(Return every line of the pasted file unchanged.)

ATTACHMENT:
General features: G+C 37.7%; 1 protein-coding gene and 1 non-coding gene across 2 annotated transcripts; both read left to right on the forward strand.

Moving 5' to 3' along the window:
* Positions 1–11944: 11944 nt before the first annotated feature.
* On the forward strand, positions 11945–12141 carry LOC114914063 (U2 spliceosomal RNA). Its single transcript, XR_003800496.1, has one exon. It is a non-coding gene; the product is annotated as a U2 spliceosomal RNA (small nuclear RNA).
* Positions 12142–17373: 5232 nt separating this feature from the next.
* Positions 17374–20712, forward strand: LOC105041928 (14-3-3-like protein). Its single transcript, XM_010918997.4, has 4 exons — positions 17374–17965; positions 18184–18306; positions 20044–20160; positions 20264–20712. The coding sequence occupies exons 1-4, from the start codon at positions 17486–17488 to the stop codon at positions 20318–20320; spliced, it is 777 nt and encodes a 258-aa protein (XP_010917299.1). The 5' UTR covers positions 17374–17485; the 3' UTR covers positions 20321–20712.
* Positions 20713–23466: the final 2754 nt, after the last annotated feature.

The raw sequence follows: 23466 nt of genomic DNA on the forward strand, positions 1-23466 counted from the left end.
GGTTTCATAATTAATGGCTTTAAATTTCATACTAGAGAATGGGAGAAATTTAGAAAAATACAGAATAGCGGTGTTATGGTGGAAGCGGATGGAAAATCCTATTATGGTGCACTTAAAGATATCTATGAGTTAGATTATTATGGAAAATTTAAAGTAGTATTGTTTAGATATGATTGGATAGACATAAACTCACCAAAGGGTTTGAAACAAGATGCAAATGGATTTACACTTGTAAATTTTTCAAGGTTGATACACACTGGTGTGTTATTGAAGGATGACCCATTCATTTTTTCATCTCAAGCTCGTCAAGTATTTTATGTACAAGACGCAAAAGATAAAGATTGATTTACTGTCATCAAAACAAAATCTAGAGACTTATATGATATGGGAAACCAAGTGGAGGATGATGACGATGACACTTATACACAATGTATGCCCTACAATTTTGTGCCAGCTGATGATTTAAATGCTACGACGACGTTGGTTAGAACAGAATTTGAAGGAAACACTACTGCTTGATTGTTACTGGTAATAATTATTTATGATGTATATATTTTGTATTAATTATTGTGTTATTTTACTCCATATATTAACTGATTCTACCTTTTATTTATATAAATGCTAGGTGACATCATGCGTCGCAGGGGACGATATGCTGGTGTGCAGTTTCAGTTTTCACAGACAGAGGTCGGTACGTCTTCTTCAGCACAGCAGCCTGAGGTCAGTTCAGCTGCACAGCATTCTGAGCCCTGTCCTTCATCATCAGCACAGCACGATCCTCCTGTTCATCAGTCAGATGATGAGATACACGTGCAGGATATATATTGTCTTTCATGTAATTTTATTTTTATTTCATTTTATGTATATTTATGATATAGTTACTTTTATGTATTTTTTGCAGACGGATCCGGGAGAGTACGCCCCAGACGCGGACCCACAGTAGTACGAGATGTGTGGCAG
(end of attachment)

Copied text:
General features: G+C 37.7%; 1 protein-coding gene and 1 non-coding gene across 2 annotated transcripts; both read left to right on the forward strand.

Moving 5' to 3' along the window:
* Positions 1–11944: 11944 nt before the first annotated feature.
* On the forward strand, positions 11945–12141 carry LOC114914063 (U2 spliceosomal RNA). Its single transcript, XR_003800496.1, has one exon. It is a non-coding gene; the product is annotated as a U2 spliceosomal RNA (small nuclear RNA).
* Positions 12142–17373: 5232 nt separating this feature from the next.
* Positions 17374–20712, forward strand: LOC105041928 (14-3-3-like protein). Its single transcript, XM_010918997.4, has 4 exons — positions 17374–17965; positions 18184–18306; positions 20044–20160; positions 20264–20712. The coding sequence occupies exons 1-4, from the start codon at positions 17486–17488 to the stop codon at positions 20318–20320; spliced, it is 777 nt and encodes a 258-aa protein (XP_010917299.1). The 5' UTR covers positions 17374–17485; the 3' UTR covers positions 20321–20712.
* Positions 20713–23466: the final 2754 nt, after the last annotated feature.

The raw sequence follows: 23466 nt of genomic DNA on the forward strand, positions 1-23466 counted from the left end.
GGTTTCATAATTAATGGCTTTAAATTTCATACTAGAGAATGGGAGAAATTTAGAAAAATACAGAATAGCGGTGTTATGGTGGAAGCGGATGGAAAATCCTATTATGGTGCACTTAAAGATATCTATGAGTTAGATTATTATGGAAAATTTAAAGTAGTATTGTTTAGATATGATTGGATAGACATAAACTCACCAAAGGGTTTGAAACAAGATGCAAATGGATTTACACTTGTAAATTTTTCAAGGTTGATACACACTGGTGTGTTATTGAAGGATGACCCATTCATTTTTTCATCTCAAGCTCGTCAAGTATTTTATGTACAAGACGCAAAAGATAAAGATTGATTTACTGTCATCAAAACAAAATCTAGAGACTTATATGATATGGGAAACCAAGTGGAGGATGATGACGATGACACTTATACACAATGTATGCCCTACAATTTTGTGCCAGCTGATGATTTAAATGCTACGACGACGTTGGTTAGAACAGAATTTGAAGGAAACACTACTGCTTGATTGTTACTGGTAATAATTATTTATGATGTATATATTTTGTATTAATTATTGTGTTATTTTACTCCATATATTAACTGATTCTACCTTTTATTTATATAAATGCTAGGTGACATCATGCGTCGCAGGGGACGATATGCTGGTGTGCAGTTTCAGTTTTCACAGACAGAGGTCGGTACGTCTTCTTCAGCACAGCAGCCTGAGGTCAGTTCAGCTGCACAGCATTCTGAGCCCTGTCCTTCATCATCAGCACAGCACGATCCTCCTGTTCATCAGTCAGATGATGAGATACACGTGCAGGATATATATTGTCTTTCATGTAATTTTATTTTTATTTCATTTTATGTATATTTATGATATAGTTACTTTTATGTATTTTTTGCAGACGGATCCGGGAGAGTACGCCCCAGACGCGGACCCACAGTAGTACGAGATGTGTGGCAG